God's Tribunal: Guilt, Innocence, and Execution in England, 1675–1775
Author: McKenzie, Andrea
Source: Cultural and Social History, 1 April 2006, vol. 3, no. 2, pp. 121-144(24)
Abstract:This paper explores the ways in which the early modern English execution functioned as a forum in which various, and often competing, notions of guilt and innocence were expressed. In the context of a culture which placed an inordinate emphasis on the significance of the behaviour and last dying words of men and women teetering on the brink of 'Judgement and Eternity', the gallows became, in essence, 'God's tribunal – the site where solemn oaths and supernatural signs could trump the rulings of secular courts. And it was here that the condemned could proclaim not merely his or her individual innocence of a specific crime, but raise larger questions of relative societal guilt and sinfulness and social justice by invoking the disparity between man's justice and God's.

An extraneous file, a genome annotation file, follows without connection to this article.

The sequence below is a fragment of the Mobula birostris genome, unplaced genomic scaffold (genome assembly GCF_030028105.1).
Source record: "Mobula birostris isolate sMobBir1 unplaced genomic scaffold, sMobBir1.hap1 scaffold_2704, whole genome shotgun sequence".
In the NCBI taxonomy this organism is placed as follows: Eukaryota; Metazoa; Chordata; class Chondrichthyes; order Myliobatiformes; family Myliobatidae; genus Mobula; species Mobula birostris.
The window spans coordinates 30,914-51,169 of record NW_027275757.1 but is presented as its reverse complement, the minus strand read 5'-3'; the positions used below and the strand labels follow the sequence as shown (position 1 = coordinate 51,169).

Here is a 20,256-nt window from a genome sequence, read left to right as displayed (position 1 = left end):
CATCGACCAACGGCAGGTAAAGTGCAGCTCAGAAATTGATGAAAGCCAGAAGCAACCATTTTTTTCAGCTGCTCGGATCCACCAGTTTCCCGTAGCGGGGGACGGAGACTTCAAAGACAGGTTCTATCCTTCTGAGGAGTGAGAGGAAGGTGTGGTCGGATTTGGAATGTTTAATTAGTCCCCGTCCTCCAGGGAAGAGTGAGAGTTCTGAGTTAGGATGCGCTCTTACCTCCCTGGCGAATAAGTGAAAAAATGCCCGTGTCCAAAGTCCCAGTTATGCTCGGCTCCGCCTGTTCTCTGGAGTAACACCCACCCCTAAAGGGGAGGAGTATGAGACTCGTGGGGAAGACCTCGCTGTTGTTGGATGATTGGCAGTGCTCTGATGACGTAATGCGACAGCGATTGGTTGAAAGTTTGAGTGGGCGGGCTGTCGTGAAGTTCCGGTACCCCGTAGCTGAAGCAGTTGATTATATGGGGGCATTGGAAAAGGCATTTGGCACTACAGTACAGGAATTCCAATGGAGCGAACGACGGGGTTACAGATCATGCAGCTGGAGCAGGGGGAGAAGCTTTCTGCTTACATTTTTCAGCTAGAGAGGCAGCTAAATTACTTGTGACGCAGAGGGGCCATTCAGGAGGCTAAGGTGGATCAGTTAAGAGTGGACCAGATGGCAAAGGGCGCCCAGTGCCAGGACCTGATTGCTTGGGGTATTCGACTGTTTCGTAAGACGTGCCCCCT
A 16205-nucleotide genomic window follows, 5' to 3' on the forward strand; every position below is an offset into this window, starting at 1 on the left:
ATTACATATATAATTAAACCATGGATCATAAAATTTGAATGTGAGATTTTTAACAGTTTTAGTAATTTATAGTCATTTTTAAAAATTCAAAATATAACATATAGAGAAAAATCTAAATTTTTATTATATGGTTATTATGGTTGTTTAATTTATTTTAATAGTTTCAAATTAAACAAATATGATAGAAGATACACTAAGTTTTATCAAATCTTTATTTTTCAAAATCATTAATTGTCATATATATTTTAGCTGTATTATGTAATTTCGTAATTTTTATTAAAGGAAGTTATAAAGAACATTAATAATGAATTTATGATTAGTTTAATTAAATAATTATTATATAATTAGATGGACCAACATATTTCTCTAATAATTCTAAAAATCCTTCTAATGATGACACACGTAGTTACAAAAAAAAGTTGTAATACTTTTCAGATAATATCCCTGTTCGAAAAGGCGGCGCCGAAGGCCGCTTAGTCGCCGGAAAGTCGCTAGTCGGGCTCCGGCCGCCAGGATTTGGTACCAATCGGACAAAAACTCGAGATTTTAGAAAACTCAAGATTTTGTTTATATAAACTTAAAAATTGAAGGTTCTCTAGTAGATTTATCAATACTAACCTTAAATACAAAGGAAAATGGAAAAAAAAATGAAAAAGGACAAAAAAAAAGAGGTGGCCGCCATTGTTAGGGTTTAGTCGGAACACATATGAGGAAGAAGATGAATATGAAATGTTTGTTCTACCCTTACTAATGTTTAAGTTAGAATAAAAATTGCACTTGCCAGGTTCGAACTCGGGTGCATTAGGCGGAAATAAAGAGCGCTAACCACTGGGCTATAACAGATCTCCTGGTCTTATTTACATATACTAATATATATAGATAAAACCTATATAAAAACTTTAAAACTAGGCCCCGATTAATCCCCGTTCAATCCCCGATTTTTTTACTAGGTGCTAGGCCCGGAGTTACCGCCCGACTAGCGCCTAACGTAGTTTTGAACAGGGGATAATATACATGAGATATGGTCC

Document Type: Research Article
Affiliations: Department of History, University of Victoria, PO Box 3045, Victoria, BC, Canada, V8W 3P4
Publication date: April 1, 2006